Determinants of goodwill impairments under IAS 36 : examination of Finnish listed companies
1University of Oulu, Oulu Business School, Department of Accounting, Accounting
|Online Access:||PDF Full Text (PDF, )|
|Persistent link:|| http://urn.fi/URN:NBN:fi:oulu-201605121709
|Publish Date:|| 2016-05-13
|Thesis type:||Master's thesis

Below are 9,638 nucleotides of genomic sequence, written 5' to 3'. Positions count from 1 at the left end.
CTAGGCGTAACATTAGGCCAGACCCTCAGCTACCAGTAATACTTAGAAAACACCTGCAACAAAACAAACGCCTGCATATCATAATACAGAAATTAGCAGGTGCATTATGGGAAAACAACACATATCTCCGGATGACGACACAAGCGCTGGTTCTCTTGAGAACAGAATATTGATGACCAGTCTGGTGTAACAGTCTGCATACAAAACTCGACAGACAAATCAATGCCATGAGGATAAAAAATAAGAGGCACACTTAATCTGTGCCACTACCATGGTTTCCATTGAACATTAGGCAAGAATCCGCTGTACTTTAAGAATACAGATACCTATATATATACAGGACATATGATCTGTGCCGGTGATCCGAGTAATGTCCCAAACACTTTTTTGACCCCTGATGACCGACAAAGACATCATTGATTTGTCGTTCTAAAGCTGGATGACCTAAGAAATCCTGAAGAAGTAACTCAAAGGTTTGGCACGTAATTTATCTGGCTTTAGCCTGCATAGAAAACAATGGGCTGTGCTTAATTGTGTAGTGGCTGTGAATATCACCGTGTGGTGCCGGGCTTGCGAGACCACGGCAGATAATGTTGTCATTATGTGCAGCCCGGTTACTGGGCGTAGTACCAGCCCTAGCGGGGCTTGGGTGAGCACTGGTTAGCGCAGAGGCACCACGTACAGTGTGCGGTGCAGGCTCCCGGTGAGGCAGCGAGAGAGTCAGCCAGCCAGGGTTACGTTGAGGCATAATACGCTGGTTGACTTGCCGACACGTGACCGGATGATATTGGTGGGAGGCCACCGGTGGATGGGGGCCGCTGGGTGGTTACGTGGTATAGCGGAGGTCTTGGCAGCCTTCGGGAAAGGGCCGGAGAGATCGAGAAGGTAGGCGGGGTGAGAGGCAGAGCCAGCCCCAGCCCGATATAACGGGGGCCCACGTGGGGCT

One of the most significant development in the International Financial Reporting Standards (IFRS) has been the increased use of fair values as the most commonly used asset valuation approach. According to standard setters, the use of fair value estimates in valuing assets provides users of financial information more timely, accurate and transparent information of the underlying economic condition of companies that apply IFRS standards in their financial statements. This in turn improves the decision usefulness of financial information reported in these financial statements. Nevertheless, valuing assets at their fair values can be a complex task which requires a number of managers’ assumptions and estimations for the valuation of assets that are not actively traded in markets. Further, assets that are valued at their fair values can be opportunistically overstated or understated when such managements’ unverifiable estimates are used in valuing assets. The issue with unverifiable estimates is especially problematic with goodwill, which is recognized in a business combination as the excess of the purchase price and the fair value of net assets received in the acquisition. The current IFRS standards require companies to carry out an annual impairment test for goodwill instead of straight-line amortization. According to the International Accounting Standard (IAS) 36 Impairment of Assets, companies that apply IFRS standards in their financial reporting must apply fair value estimates to determine goodwill impairments. That is, a company must record a goodwill impairment loss if the fair value of a cash-generating unit to which goodwill has been allocated is less than its carrying amount. The IAS 36 standard itself does not give specific guidelines on how the goodwill impairment test should be executed. Thus, the standard may provide managers incentives to opportunistically manipulate the outcomes of goodwill impairment tests in order to overstate or understate earnings. The purpose of the thesis is to examine the determinants of goodwill impairment losses in Finnish listed companies. The determinants examined in the thesis are divided into three categories: the economic or actual indications of goodwill impairments, managerial discretion and corporate governance mechanisms. Firstly, the thesis examines the actual economic occurrences that impact on goodwill impairment losses in Finnish listed companies. Secondly, the thesis studies the extent to which managers of Finnish listed companies utilize discretion in goodwill impairment decisions. Finally, the effect of corporate governance mechanisms on goodwill impairment losses is investigated to determine whether the managers of Finnish listed companies are opportunistically manipulating goodwill impairment tests or if indications of opportunistic behavior are in fact due to managers’ attempts to convey their private information on the underlying economic condition of the company. The findings of the thesis indicate that the leading economic factors affecting goodwill impairment losses are a company’s book-to-market ratio and the amount of goodwill to total assets. The results show that the higher a company’s book-to-market ratio the more likely the company is to report a goodwill impairment loss. Likewise, the higher the amount of goodwill is to total assets the more likely a company is to impair goodwill. These results are consistent with a number of prior research on the subject. Furthermore, as predicted, the results disclose that Finnish listed companies that have experienced a recent change in CEO are more likely to impair goodwill. Newly appointed CEOs may be more inclined to impair goodwill in order to blame the impairments on the previous CEO. On the other hand, new CEOs may impair goodwill as they try to help a troubled company by restructuring a company’s assets. Finally, the results show a significant relationship between big bath behavior and goodwill impairment losses: companies that have abnormally low earnings are more likely to report goodwill impairment losses during in order to report higher future earnings. However, the results show no significant relationship between goodwill impairment losses and corporate governance mechanisms. This could mean that the managers of Finnish listed companies may be to some extent manipulating the outcomes goodwill impairment tests. The results of the thesis should be of standard setter’s interest. In order to assess if IAS 36 serves its purpose to provide users of financial information more timely and decision usefulness information on the fair values of a company’s assets and value, the standard setters should evaluate the findings of studies on goodwill impairment losses and the determinants that explain them. Additionally, the results of the thesis can be used in order to identify the circumstances in which managers may have incentives to opportunistically manipulate outcomes of goodwill impairment tests.
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